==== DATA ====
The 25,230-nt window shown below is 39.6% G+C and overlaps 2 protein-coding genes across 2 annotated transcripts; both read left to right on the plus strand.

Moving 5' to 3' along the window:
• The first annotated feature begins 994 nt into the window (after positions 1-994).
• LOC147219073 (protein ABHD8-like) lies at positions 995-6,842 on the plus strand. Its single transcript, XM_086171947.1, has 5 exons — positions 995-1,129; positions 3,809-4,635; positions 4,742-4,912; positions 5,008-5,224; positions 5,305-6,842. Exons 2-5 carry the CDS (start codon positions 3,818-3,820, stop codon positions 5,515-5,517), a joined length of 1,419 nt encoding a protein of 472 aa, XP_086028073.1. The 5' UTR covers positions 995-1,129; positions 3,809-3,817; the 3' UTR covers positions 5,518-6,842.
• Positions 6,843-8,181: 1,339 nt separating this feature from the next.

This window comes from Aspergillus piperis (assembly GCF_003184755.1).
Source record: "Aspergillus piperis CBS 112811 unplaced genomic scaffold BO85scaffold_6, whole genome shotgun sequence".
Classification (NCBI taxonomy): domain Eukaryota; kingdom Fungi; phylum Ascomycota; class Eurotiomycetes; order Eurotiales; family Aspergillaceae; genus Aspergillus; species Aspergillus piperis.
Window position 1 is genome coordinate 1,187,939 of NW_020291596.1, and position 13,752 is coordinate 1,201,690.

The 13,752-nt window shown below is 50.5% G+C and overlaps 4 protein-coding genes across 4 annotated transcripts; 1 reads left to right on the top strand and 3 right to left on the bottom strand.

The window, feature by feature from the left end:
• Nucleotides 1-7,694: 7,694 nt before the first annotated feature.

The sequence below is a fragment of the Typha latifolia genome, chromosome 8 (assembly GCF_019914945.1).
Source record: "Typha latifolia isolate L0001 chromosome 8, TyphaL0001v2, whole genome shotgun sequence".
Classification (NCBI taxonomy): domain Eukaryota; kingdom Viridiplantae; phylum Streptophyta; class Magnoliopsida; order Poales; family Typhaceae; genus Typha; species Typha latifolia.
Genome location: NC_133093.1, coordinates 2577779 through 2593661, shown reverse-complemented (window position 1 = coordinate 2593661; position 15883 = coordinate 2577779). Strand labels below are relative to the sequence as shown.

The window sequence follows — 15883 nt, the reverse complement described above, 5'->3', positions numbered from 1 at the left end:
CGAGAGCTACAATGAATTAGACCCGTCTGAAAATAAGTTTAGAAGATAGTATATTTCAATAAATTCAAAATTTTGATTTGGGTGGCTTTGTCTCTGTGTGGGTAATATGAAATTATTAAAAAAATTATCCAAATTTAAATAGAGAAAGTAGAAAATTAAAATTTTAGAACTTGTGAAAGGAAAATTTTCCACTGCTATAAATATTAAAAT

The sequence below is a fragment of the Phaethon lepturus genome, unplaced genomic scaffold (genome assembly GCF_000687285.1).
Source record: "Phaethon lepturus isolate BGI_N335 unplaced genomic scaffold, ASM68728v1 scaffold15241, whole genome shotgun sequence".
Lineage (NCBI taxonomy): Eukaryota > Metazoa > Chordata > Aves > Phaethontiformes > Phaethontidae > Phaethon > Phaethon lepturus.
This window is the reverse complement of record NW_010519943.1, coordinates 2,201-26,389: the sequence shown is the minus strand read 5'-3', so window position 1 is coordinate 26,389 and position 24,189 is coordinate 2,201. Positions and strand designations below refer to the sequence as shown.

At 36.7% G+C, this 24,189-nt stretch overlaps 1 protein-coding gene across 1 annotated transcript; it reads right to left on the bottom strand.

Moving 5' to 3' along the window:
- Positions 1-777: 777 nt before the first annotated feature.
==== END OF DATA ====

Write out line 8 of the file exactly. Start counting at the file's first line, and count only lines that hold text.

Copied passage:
Classification (NCBI taxonomy): domain Eukaryota; kingdom Fungi; phylum Ascomycota; class Eurotiomycetes; order Eurotiales; family Aspergillaceae; genus Aspergillus; species Aspergillus piperis.